Very occasionally, I would come out of the school as Jane was walking past. And she didn’t give me the quick head bob bow. I would say, “Hi, Jane”, and she would stop and give me a full 90 degree bow and walk on.
It took me a long time to understand that bow. Because a bow like that was supposed to be a sign of respect, and I knew she didn’t respect me. And it wasn’t what I wanted – I wanted her to stop and talk to me, I wanted to ask her how middle school was going, how she was doing. So the bow was hurtful – I would have preferred it if she had said “Hi!” back and smiled.
It was only much, much later that I realised that this was the intended effect. Jane’s bow was actually the only way she had, within the strictures of Korean society, of telling me to go fuck myself.
Jane’s bow said this, more or less: “You are a jerk, but you are my social superior. And so I can’t be rude to you or tell you what I think of you. So here is this perfectly correct, respectful bow. But it’s a formal bow. Because you’re the sort of jerk who wants to think of himself as the ‘friendly, kind teacher’. But then, when it suits you, you turn around and demand respect because of your position. So, here’s your respect. But I won’t have a warm, friendly relationship with you. I will be respectful, but very, very distant.”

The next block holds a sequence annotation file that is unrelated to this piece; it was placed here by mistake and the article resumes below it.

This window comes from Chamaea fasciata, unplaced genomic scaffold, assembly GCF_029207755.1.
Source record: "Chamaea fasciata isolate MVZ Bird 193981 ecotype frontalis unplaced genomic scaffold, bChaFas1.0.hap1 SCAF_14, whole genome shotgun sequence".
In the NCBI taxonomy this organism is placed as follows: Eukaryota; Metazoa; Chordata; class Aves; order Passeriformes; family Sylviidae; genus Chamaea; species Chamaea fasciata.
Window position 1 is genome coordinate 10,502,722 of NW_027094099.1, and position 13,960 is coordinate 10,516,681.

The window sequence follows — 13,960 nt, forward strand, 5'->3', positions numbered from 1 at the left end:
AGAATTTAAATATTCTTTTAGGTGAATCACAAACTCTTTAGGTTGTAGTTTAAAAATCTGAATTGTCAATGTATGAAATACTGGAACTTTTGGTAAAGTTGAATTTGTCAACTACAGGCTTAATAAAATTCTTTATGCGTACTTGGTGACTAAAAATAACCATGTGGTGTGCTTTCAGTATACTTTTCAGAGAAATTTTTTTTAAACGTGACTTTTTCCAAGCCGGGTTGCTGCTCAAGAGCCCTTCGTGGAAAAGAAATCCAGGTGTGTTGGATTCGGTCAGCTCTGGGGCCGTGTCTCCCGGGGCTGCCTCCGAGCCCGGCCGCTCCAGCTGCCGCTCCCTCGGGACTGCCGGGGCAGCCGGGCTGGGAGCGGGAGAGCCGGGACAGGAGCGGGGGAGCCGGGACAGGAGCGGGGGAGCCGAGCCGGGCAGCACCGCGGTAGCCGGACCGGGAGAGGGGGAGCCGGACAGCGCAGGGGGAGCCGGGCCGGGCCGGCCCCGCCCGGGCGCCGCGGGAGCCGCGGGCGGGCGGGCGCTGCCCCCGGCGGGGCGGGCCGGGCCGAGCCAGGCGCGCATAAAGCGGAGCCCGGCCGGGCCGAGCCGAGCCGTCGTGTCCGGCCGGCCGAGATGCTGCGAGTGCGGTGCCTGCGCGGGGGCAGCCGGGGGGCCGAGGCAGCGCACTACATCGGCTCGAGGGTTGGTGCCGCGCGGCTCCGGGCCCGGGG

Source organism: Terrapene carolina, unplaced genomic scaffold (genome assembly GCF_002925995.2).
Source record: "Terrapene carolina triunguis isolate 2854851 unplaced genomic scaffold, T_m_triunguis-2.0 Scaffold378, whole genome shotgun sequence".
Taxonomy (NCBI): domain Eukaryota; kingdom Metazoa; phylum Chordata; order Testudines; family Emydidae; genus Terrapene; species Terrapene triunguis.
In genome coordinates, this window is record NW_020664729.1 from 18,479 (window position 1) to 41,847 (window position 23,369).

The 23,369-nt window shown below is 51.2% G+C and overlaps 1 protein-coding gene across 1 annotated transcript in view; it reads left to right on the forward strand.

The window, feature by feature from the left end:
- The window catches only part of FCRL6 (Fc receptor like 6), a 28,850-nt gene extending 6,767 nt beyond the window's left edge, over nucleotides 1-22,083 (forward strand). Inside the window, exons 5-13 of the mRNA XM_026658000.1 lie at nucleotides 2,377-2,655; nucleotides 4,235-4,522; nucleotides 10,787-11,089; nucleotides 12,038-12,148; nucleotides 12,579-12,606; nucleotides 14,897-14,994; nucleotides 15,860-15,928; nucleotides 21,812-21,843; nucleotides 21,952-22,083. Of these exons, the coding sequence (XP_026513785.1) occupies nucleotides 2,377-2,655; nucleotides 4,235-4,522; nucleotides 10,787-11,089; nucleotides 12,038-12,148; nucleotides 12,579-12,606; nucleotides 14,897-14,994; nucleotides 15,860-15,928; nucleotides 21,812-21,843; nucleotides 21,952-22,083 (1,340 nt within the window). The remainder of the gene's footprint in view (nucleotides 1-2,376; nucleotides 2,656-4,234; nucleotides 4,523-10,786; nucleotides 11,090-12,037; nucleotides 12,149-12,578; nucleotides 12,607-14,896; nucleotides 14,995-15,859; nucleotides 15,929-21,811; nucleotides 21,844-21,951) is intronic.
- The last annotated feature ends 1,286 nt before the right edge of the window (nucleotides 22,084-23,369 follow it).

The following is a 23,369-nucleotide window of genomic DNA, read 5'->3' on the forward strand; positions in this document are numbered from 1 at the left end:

It is the perfect bow to give to a Korean superior who has that attitude – who likes to think of themselves as friendly and reasonable, but then turns around and demands respect and obedience when it suits them. It is a bow that nobody can object to – it is formally respectful. But by being formal, you make it clear that you don’t regard them as the friendly, benevolent person that they like to imagine themselves to be. (And every boss likes to imagine themselves as friendly and benevolent.)
I’ve since learned that this is a very useful bow to know about. I’ve had a couple of Korean superiors who have taken the same attitude with me; who initially try to come across as friendly, but then pull out the authority when it suits them. I’ve used this bow twice, and both times to full effect. To one person I just did it a couple of times, then got over it. In the other instance, I used it relentlessly, and never stopped. It is a pretty devastating move to such a person. They say hi to you in a friendly way, you give them the formal bow. And their face almost crumbles. It distances them, and tells them you will only have a formal relationship with them. And it hurts.
So that’s a Korean shit bow, of sorts. Still, it is quite a different one from the one portrayed in Curb Your Enthusiasm. Isn’t there something closer? A shallow bow, when a more formal bow is demanded, that tells someone to go fuck themselves?
Let me tell you about Gi Won’s shit bow. The coolest thing I’ve ever seen an elementary school kid do.
Gi Won’s shit bow
Gi Won was one of my all time favorite students. She was really bright, a little reserved, and had great English. She had a partner in crime, Hyo Jeong, who was the more extroverted of the two, and they used to talk to me quite a lot.